Tuesday, 8 September 2015

The Palaeolithic artist: part 9

Reproduction of a bison of the cave of Altamira
The art at Altamira has been approached through ideas about its function and through examination of the artists techniques. However, there is a quality of that art where technique can have no bearing on function. It is simply impossible. That quality is aesthetics.

Just about anyone who has never been an artist could not understand this at all. For them, aesthetics is just how pretty something looks, regardless of which word or words might be used in substitution for "pretty". It is evaluated only from an observer's viewpoint.

When we "turn this on its head", which is one of my most favorite methods of analysis the association of form and function completely breaks down. This is accomplished by asking how the artist made it "pretty". The knowledge of what, exactly, makes something pretty is not now, or can ever have been analytical or subjective. Granted, once such prettiness has been obtained, it is possible to explain why. But this can only occur afterward. In drawing the "accent lines" on the hindquarters of the boar I showed in the first episode of this series, what is the criterion used to establish the weight, position, and length of that line? You could say that the artist was taught how to do this, but that just passes the question on to that person. At some point, one person must have known how to do this.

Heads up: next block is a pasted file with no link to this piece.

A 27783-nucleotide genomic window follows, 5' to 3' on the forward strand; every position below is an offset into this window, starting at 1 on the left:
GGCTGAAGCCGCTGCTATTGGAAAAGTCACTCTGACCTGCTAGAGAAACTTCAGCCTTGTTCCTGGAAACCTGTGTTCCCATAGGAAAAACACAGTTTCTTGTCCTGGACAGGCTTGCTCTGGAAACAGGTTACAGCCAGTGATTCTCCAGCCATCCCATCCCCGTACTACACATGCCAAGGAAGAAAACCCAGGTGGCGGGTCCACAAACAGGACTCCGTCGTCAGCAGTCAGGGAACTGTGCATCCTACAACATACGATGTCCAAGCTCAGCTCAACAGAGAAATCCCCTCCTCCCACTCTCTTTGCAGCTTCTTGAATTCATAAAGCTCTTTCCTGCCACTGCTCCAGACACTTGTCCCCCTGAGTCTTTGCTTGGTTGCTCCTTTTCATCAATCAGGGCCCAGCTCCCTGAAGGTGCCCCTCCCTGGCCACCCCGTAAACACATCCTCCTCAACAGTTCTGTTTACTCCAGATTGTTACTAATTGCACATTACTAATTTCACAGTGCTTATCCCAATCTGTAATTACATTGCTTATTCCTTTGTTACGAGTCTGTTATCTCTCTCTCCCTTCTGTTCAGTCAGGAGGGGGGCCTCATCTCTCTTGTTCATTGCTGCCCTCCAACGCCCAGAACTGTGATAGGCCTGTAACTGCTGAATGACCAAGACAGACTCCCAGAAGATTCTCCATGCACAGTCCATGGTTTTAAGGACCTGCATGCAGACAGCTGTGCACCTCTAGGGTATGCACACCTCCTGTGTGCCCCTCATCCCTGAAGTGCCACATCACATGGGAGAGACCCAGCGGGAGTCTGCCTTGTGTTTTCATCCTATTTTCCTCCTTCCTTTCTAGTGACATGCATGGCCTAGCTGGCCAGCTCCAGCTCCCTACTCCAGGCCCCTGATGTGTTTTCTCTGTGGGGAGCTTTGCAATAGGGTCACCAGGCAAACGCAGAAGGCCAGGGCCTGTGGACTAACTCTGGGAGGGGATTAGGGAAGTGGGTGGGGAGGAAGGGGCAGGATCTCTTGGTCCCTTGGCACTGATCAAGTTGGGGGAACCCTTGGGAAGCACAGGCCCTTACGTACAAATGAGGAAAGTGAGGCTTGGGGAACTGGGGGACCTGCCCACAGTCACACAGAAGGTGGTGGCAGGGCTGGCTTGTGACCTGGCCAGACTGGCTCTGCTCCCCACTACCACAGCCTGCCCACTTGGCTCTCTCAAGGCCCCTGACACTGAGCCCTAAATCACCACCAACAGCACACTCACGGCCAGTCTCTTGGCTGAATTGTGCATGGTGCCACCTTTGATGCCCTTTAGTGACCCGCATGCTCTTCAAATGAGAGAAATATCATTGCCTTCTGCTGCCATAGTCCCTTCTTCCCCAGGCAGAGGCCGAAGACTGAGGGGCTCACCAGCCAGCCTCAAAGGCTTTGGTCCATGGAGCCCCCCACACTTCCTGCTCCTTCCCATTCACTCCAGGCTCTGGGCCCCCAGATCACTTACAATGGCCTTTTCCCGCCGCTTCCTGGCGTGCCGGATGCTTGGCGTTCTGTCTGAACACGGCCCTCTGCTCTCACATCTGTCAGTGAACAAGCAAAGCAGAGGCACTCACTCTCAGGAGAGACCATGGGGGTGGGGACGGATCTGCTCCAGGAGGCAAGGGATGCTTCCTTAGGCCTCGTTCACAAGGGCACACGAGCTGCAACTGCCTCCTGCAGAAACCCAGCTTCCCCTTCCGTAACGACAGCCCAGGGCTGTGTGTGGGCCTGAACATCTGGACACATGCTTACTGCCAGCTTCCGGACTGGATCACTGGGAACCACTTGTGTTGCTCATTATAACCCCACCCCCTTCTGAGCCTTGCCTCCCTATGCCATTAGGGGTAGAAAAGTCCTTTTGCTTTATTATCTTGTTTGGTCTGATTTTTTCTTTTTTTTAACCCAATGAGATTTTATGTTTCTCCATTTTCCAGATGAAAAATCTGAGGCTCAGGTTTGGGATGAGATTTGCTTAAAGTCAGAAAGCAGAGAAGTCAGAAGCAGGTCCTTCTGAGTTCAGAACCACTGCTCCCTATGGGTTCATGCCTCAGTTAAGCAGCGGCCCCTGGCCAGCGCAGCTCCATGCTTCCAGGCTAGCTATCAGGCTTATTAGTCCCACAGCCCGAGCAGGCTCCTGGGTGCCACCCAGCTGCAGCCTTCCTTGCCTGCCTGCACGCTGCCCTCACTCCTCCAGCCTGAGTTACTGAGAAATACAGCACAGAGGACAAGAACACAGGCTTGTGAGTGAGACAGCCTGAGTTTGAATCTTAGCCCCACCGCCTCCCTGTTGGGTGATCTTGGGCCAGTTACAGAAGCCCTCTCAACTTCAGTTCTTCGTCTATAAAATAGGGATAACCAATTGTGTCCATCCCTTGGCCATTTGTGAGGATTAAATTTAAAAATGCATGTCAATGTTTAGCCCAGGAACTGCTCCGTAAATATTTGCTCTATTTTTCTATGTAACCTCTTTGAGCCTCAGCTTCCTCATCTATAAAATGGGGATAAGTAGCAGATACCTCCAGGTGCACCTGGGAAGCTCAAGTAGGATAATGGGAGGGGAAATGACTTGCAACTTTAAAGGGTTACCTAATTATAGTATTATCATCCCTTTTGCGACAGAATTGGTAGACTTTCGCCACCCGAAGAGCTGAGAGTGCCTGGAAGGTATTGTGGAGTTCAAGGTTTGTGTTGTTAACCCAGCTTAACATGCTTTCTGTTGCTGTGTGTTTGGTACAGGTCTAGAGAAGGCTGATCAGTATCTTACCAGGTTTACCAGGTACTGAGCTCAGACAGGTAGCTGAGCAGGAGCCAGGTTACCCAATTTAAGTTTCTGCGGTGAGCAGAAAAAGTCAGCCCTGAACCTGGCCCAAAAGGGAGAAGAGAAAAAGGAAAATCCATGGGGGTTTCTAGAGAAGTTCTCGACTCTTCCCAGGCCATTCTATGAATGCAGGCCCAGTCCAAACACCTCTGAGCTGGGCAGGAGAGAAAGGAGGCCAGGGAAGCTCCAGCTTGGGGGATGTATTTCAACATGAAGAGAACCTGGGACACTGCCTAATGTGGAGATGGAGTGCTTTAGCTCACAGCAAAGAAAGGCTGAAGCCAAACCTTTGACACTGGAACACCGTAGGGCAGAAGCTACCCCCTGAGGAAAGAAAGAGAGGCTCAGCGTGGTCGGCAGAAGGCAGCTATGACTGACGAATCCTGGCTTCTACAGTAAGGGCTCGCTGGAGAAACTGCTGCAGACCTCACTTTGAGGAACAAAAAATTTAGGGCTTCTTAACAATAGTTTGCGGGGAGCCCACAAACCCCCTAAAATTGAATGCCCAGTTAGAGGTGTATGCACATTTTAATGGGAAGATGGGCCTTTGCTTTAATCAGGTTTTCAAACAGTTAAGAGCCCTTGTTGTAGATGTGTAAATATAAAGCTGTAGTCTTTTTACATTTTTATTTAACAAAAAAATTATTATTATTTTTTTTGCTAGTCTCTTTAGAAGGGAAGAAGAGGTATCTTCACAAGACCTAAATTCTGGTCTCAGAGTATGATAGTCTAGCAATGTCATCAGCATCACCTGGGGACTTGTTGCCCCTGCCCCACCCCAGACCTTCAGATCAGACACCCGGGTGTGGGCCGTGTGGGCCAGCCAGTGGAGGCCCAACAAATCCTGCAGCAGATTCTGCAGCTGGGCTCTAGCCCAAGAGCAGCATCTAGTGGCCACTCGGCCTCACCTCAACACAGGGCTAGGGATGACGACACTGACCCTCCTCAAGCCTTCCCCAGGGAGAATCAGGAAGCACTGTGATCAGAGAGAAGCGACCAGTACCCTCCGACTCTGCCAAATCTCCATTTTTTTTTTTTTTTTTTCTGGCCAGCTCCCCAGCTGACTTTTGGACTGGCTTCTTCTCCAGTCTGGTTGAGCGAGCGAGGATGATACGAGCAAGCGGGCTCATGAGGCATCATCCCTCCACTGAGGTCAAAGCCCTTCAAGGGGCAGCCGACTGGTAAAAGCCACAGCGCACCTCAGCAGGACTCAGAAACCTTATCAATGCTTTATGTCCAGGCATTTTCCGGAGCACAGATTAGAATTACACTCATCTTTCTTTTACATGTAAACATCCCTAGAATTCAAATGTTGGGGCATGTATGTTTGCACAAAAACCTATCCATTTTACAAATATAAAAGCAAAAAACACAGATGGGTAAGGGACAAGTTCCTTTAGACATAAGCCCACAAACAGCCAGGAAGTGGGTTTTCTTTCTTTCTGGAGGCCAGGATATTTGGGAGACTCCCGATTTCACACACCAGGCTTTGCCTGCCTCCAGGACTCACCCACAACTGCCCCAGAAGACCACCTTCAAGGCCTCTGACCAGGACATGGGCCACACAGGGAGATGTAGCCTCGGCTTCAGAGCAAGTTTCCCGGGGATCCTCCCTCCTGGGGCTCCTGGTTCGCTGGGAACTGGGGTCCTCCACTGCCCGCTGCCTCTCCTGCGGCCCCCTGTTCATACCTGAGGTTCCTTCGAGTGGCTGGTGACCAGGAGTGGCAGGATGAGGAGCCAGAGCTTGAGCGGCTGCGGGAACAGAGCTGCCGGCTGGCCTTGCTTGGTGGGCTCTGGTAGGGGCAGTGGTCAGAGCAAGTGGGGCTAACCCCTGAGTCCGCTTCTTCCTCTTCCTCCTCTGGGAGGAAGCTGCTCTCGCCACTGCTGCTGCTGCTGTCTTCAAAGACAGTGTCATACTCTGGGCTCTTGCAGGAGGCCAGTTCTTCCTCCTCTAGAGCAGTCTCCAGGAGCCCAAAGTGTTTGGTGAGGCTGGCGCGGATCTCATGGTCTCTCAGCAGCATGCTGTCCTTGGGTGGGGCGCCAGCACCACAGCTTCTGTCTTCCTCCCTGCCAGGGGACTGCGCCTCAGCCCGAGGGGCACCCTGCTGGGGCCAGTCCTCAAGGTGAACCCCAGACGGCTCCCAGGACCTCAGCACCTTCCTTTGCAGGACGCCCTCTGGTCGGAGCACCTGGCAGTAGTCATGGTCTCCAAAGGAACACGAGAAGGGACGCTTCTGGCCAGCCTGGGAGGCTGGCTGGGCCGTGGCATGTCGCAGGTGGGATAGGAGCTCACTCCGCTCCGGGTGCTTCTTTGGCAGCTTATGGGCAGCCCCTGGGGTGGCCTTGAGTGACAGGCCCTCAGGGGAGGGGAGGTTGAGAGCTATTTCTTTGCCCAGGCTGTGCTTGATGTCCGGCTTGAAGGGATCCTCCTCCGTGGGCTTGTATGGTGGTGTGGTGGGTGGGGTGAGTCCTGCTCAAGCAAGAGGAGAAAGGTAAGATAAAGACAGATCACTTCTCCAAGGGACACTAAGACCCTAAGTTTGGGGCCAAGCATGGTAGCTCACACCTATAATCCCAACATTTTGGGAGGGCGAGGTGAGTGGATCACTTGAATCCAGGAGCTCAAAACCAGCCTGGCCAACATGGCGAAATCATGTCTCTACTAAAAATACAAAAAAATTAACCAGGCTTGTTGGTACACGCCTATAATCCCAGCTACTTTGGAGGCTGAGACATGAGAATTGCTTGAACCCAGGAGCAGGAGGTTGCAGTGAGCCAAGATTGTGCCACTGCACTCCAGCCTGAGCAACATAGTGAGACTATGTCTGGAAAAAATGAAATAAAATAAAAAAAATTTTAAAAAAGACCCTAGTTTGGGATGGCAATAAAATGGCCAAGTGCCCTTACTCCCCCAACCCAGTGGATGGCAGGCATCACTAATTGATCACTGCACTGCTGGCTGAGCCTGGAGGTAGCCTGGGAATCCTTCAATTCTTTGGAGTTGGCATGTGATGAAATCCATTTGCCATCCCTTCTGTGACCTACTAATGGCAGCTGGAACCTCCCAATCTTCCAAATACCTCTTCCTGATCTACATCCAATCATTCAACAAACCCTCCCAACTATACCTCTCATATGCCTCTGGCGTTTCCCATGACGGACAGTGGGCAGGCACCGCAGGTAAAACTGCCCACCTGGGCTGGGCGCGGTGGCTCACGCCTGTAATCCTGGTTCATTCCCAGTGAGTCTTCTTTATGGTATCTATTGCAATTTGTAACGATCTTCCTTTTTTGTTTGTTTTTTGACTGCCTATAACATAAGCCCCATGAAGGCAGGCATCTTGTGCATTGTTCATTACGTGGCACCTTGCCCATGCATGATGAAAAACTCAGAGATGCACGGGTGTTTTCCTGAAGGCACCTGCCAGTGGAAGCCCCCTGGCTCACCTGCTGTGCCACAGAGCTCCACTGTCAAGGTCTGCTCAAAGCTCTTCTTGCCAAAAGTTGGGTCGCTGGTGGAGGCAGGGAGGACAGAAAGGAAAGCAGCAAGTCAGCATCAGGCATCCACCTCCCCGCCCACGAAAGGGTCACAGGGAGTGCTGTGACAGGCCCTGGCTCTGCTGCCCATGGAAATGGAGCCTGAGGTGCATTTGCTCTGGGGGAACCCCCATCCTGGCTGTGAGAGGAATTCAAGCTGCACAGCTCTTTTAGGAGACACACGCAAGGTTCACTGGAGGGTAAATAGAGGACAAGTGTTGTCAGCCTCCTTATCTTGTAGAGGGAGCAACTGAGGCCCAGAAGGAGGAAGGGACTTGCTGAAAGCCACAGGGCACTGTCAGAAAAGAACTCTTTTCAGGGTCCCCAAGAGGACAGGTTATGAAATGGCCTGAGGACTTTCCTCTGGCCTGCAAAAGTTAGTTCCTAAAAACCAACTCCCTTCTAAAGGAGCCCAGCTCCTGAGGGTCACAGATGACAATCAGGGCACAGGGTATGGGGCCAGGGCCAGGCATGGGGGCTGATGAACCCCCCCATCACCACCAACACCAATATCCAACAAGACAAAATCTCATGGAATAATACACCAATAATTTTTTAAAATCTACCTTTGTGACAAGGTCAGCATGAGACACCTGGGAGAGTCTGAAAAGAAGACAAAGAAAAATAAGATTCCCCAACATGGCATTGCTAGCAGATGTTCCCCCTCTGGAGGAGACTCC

Now that we have experienced many thousands of years of doing, studying, and writing about art, then the answer should present no problem, right? Wrong. Talk to any modern artist and point to such a feature in their work and then ask them: "How did you get it looking just so? (or "the right length"; "...reveals such a good representation of form", and so on). The artist can only say "it felt right".

The reason that he or she cannot describe the process that makes it "feel right" is because, in that part of the mind  neither processes nor language can exist. It is the unconscious mind.

As I became involved in something both exciting and very important this morning, and have commitments this afternoon, I will leave you to ponder that and I will be back tomorrow with C.G. Jung in tow.

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